Vol 5 No 2 2020 – 18


COVID-19 and Mental Health

Valarezo-Sevilla Diego1, Sarzosa-Terán Vanessa2, Restrepo-Rodas Gabriela3

Available from: http://dx.doi.org/10.21931/RB/2020.05.02.18

The World Health Organization (WHO) defines health as the state of perfect (complete) physical, mental and social well-being, and not just the absence of disease.1
In epidemic and pandemic situations, such as the COVID-19 pandemic that we are currently going through, all these spheres, physical, mental, and social, are affected, which threatens the lives of many people and significantly increases the number of sick and deceased people. The general fear of contagion worsens the existing situation and leads to a psychosocial impact that will, at some point, exceed the ability of health personnel to confront and manage the affected population. It is considered that the increase in the incidence of mental disorders and emotional manifestations is directly related to the magnitude of the epidemic and the level of vulnerability of the country affected.  However, not all of the mental problems that occur can be classified as a mental health disorder, as many of these are normal reactions to an abnormal situation.2
The tremendous psychological impact that the consequences of the COVID-19 pandemic has is already being widely discussed, predicting another pandemic; a pandemic of mental disorders, which comes with a wave of depression, anxiety, and post-traumatic stress that is going to affect society after this crisis. The confinement measures are taken to slow down the transmission of the coronavirus, the harsh situation for the sick and health personnel, as well as the loss of loved ones, is testing our mental health, individually and collectively, constituting a tremendous psychological challenge for health professionals and the population in general. This incredible impact is going to occur since our social, work, and daily life has been turned upside down, which in many cases has exposed us to situations of solitude and has changed our way of socializing, working and enjoying life. When this confinement is over, we will not return to the normality we are used to.3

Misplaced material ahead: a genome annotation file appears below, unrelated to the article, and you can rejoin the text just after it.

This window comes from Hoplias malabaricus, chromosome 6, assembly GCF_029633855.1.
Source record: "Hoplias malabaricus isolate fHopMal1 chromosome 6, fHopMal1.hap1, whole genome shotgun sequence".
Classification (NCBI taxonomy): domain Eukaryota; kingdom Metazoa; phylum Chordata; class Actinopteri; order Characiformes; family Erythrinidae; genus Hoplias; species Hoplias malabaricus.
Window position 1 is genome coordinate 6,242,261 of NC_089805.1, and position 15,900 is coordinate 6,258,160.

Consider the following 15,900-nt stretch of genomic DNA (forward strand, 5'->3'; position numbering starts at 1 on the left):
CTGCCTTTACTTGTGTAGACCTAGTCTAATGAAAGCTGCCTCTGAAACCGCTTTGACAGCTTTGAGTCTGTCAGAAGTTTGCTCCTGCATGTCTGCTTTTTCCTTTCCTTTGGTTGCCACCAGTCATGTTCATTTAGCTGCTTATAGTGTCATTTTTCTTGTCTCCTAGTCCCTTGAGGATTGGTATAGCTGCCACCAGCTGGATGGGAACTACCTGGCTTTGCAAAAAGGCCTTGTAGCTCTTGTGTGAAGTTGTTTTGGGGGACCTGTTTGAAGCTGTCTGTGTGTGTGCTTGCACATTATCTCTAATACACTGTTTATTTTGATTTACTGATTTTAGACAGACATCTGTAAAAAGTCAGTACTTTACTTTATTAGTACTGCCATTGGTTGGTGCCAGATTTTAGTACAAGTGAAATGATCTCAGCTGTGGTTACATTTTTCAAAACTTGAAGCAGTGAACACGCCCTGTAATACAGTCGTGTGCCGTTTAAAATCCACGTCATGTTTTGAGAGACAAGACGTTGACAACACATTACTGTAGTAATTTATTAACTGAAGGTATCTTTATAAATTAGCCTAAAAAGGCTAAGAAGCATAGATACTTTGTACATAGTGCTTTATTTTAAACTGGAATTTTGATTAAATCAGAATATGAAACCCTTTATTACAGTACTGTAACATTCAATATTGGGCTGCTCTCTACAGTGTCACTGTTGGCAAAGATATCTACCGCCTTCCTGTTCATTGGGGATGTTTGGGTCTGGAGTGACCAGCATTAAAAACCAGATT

Common mental disorders (CMD), according to the WHO, comprise depressive and anxiety disorders and are a leading cause of disability worldwide. The WHO also estimates that more than 300 million people suffer from depression (4.4% of the world population), and almost the same number of people are affected by anxiety disorders; furthermore, there is also significant comorbidity between the both of them. Depressive disorders include major depressive disorder and dysthymia, while anxiety disorders include generalized anxiety disorder (GAD), panic disorder, phobias, social anxiety disorder, obsessive-compulsive disorder (OCD), and post-traumatic stress disorder (PTSD).4, 5
In 2013, the Mental health action plan 2013-2020,6 was published by the WHO, whose targets are mentioned in Table 1, which will be affected as a consequence of the COVID-19 pandemic.
Table 1. Targets of the comprehensive mental health action plan 2013-2020 (taken from WHO. Mental Health Action Plan 2013-2020, Geneva 2013.)
Figure.1 Recommendations on how to cope with stress related to the pandemic by the World Health Organization